Image: What We Know/Vimeo
The largest general scientific organisation in the US—and the world—usually stays out of policy debate, but there’s one issue they’ve decided they just can’t stay quiet on any more. Yup, it’s that overwhelmingly evident yet somehow still controversial scientific observation: human-caused climate change is a thing.
The American Association for the Advancement of Science (AAAS) today launched a campaign with the aim of effectively shaking Americans awake to the reality that climate change exists, and that the country needs to act swiftly to avoid potential disaster in the not-so-distant future. Ahead of the UN’s Intergovernmental Panel on Climate Change (IPCC) next week, they’ve published a report, released a bunch of videos from climate experts, and kicked off outreach efforts under the title “What We Know,” to shout the message as loud as they can.
The main problem they highlight is not so much the scientific evidence for climate change—that’s been discussed enough and it still hasn’t convinced a lot of the population—but to set the record straight on one enduring misconception: that scientists are divided on climate change.
Video: What We Know/Vimeo
The report points to a 2013 Yale paper that found around a third of Americans thought that “there is a lot of disagreement among scientists about global warming.” Twenty percent said they didn’t know enough to say, and only 42 percent knew that “most scientists think global warming is happening.” The truth, the AAAS repeatedly states in its campaign, is that 97 percent of climate experts agree that climate change is happening.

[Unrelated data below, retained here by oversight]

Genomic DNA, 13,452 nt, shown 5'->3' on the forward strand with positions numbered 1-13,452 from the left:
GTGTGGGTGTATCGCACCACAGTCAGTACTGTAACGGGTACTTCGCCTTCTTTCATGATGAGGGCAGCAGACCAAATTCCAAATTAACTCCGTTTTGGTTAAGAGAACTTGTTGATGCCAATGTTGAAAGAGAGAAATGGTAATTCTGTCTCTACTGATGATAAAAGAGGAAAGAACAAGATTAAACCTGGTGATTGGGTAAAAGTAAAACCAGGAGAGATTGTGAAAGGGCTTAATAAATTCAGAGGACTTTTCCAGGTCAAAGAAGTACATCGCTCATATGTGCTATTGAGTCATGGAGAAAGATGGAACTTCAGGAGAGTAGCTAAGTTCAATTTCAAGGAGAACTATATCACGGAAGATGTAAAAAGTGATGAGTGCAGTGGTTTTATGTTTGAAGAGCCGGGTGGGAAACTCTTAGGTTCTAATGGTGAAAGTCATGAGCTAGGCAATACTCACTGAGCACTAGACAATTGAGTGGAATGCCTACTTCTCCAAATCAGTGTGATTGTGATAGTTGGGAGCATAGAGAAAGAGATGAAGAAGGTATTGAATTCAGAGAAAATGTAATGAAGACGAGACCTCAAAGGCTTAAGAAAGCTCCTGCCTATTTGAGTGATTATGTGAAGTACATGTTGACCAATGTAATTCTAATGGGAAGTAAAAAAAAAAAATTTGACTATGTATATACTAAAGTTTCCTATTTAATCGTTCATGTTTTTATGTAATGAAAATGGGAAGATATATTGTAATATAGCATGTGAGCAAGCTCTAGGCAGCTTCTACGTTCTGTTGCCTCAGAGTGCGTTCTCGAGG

“Based on well-established evidence, about 97% of climate scientists have concluded that human-caused climate change is happening,” they state unequivocally. “This agreement is documented not just by a single study, but by a converging stream of evidence over the past two decades from surveys of scientists, content analyses of peer-reviewed studies, and public statements issued by virtually every membership organisation of experts in this field.”
Yet according to one recent survey, an unparalleled 23 percent of the general public still doesn’t get it.
Correcting the erroneous belief that the fundamental idea of human-caused climate change is under question is the key tenet of the campaign, which encourages people to spread the message by social media. They don’t go into why people might be so misinformed, but just want to set the record straight. The point is to move beyond a debate that barely exists in the first place, and focus on dealing with the reality. Above all, that means putting policies in place to reduce emissions.
Video: What We Know/Vimeo
That’s of course why the AAAS is targeting the public. It’s not enough for just experts in the field to know the reality of climate change, because any large-scale action would inevitably involve a lot of funding and a lot of politics. Until addressing climate change becomes a popular premise with voters, there’s a limit to what policymakers will be willing to do.
While the AAAS generally stays out of political squabbles, they state that one of their goals is to promote “the responsible use of science in public policy.” Science can be a powerful substance, after all.
“As scientists, it is not our role to tell people what they should do or must believe about the rising threat of climate change,” they said in their report. “But we consider it to be our responsibility as professionals to ensure, to the best of our ability, that people understand what we know: human-caused climate change is happening, we face risks of abrupt, unpredictable and potentially irreversible changes, and responding now will lower the risk and cost of taking action.”
It’s heartening to see a US body come out and state no-holds-barred that they recognise this global phenomenon, but whether it’ll make any difference seems doubtful; it’s not like there’s been a real lack of information out there for those actually interested in the prevailing scientific opinion. But at least it's one less excuse for deniers to hide behind.